New Jersey Criminal Justice Reform
In November 2014, the People of New Jersey voted to amend the State Constitution with respect to bail in article I paragraph 11. In what I believe was a rare instance of actually listening to the Will of the People, the New Jersey legislature enacted the Bail Reform Act, N.J.S.A. 2A:162-15 to -26. Accordingly, New Jersey criminal justice reform took effect on January 1, 2017.
Indeed, these constitutional and legislative changes represent major reform, with the intent of promoting public safety and fairness.1 Thus, New Jersey criminal justice reform with respect to bail favors pretrial release, optional release conditions, and monitoring for defendants who pose little risk of flight or of committing another offense. Additionally, the new landscape involves a risk-based approach instead of monetary bail. Furthermore, the law incentivizes prosecutors to consent to this.
Of course this has caused concern for law enforcement authorities, from police on the street to the highest levels of the Executive Branch. Without dismissing their concerns out of hand, the law permits judges to order high-risk defendants detained pretrial without bail. But the court cannot order pretrial detention unless the State presents proof to justify it. Thus, the prosecuting authority must be willing to go to the effort to overcome additional burdens.
An Amended New Jersey Constitution
The amended New Jersey Constitution provides,
All persons shall, before conviction, be eligible for pretrial release. Pretrial release may be denied to a person if the court finds that no amount of monetary bail, non-monetary conditions of pretrial release, or combination of monetary bail and non-monetary conditions would reasonably assure the person’s appearance in court when required, or protect the safety of any other person or the community, or prevent the person from obstructing or attempting to obstruct the criminal justice process. It shall be lawful for the Legislature to establish by law procedures, terms, and conditions applicable to pretrial release and the denial thereof authorized under this provision.
[N.J. Const. art. I, ¶ 11 (amended effective 2017).]
The constitutional amendment came about when policy makers and the general public learned of the many defendants detained pretrial because they could not afford relatively small amounts of bail. Though not statistically significant, I have represented indigent clients who could not post a couple hundred dollars bail. Furthermore, reliance on money bail yielded absurd results in the view of policy makers. For example, it led to the pretrial release of high-risk defendants without appropriate individual assessments.1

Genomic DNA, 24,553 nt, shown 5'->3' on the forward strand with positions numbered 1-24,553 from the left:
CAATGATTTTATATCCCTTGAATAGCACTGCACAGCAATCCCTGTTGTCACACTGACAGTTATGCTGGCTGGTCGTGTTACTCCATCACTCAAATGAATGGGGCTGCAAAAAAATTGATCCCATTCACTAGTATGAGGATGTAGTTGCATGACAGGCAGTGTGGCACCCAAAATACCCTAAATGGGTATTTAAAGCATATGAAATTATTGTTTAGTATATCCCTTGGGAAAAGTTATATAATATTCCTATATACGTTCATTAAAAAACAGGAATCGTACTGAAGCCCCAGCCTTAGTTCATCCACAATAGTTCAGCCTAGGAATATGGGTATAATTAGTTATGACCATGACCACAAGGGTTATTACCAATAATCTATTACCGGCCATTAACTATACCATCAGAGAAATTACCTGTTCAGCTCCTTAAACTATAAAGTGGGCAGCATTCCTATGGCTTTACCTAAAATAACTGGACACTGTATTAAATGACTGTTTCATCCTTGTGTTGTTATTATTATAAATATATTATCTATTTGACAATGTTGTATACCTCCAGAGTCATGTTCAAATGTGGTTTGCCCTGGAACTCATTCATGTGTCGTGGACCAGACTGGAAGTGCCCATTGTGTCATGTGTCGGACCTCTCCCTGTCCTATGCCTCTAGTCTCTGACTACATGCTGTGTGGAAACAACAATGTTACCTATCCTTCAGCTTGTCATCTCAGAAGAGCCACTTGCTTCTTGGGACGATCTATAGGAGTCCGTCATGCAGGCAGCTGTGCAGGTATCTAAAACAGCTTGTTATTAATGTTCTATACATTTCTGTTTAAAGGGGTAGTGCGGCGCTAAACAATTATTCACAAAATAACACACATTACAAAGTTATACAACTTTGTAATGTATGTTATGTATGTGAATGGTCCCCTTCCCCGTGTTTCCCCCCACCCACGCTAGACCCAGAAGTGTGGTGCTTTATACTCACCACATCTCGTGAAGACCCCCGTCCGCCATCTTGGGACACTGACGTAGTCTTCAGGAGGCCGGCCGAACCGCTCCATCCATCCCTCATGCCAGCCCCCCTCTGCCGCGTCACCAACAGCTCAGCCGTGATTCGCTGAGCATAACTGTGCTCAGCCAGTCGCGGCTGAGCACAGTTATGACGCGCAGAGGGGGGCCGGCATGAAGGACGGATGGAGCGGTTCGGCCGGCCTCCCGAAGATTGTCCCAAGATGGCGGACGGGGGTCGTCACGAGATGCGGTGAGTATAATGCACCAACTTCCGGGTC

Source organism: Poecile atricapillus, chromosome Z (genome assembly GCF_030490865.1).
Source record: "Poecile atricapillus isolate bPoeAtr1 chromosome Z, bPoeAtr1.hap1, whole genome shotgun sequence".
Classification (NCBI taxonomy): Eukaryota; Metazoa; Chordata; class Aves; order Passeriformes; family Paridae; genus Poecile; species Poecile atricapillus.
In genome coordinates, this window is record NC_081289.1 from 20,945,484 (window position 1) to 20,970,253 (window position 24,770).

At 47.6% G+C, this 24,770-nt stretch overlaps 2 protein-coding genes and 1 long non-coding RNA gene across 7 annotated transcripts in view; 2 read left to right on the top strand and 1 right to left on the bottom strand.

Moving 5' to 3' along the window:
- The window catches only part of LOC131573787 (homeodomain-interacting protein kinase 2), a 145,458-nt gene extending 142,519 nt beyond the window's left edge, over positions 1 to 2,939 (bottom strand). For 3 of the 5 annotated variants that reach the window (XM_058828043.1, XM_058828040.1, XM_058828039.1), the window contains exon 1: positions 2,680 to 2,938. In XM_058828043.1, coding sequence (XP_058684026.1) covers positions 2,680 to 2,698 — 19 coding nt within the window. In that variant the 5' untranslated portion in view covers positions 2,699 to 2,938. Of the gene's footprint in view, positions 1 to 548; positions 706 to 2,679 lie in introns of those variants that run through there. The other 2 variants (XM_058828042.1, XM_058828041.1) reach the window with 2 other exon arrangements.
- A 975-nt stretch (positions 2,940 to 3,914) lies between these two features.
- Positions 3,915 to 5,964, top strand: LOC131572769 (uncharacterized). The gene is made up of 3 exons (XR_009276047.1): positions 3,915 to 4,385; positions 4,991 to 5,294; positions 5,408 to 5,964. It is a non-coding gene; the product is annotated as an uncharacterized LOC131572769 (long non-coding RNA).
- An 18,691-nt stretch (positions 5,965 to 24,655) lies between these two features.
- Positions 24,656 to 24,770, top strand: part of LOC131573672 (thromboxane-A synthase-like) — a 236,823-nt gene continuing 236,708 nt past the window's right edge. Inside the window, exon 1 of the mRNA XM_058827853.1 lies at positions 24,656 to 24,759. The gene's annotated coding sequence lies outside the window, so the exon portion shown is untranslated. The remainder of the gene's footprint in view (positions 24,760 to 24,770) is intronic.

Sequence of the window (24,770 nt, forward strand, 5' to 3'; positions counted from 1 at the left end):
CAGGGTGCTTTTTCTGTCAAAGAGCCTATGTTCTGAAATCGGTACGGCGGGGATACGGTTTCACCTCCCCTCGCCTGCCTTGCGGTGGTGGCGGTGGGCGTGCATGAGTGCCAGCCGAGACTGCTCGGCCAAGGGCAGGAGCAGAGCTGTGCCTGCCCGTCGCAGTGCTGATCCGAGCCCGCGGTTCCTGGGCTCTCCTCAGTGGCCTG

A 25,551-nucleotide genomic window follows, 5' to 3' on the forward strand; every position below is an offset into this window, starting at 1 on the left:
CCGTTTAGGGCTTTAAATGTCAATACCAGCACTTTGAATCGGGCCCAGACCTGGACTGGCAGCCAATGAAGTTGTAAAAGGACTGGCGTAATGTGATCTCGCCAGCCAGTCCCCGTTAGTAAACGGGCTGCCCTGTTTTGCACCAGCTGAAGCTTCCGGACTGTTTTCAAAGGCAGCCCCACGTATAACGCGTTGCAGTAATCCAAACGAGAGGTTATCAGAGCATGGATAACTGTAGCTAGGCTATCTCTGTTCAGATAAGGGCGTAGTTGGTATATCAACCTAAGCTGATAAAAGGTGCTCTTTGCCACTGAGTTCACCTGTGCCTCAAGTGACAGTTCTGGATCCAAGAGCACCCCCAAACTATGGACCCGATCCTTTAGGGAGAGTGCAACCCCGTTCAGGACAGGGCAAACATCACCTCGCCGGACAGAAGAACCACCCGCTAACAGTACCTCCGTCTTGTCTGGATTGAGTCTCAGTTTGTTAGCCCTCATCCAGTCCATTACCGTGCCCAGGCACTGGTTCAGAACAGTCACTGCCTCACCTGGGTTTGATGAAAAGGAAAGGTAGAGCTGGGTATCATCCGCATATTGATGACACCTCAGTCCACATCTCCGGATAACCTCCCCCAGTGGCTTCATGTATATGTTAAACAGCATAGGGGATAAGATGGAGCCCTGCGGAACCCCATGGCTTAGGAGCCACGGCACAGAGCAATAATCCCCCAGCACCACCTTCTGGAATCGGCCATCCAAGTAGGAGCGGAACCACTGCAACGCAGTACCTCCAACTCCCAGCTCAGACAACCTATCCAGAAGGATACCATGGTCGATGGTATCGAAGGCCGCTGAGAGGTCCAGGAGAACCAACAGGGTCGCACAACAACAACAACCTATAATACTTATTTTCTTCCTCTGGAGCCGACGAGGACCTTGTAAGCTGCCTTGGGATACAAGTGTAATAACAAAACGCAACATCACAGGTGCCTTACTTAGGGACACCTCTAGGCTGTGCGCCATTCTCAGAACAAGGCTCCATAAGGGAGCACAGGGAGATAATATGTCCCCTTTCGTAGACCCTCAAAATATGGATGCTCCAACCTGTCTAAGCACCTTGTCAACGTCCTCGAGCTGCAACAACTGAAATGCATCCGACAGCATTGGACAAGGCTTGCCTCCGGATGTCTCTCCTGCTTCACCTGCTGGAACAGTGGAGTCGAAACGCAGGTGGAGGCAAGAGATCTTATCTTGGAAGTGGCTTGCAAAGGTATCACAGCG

Purpose for Bail Reform
Bail traditionally accomplished its purpose of guaranteeing a defendant’s appearance in court by holding money over the defendant’s head. A defendant who failed to appear risked losing this money in addition to his freedom. If the defendant did not have sufficient funds, he could seek the services of a bail bondsman. Subject to strict government regulation, in exchange for a fee the bail bondsman issued an insurance policy. If the defendant used a bondsman, then one condition of release required the defendant to maintain regular contact with the bail agent. And a failure to appear triggered a person duty for the bail bondsman to retrieve the fugitive.
Under the Bail Reform Act, monetary bail is only a last resort. Instead, this aspect of New Jersey criminal justice reform relies on pretrial non-monetary release to reasonably assure an eligible defendant’s appearance in court. Second, the new law protects the safety of any other person or the community. Third, the eligible defendant must not pose a risk of obstructing or attempt to obstruct the criminal justice process. Additionally, the court must be assured an eligible defendant will comply with all conditions of release. 1, 2
Quid Pro Quo: Pretrial Detention in exchange for Procedural Burdens
The law allows a court, upon motion of a prosecutor, to order pretrial detention. But the court must find no condition or combination of conditions reasonably assure the achievement of the Bail Reform goals based on clear and convincing evidence.1, 2 And the Court may order money bail only as a last resort when no other conditions of release will reasonably assure the eligible defendant’s appearance in court.1, 2
1 State v. Habeeb Robinson, _____ N.J. Super. _____ (App. Div. 2017).
2 N.J.S.A. 2A:162-15.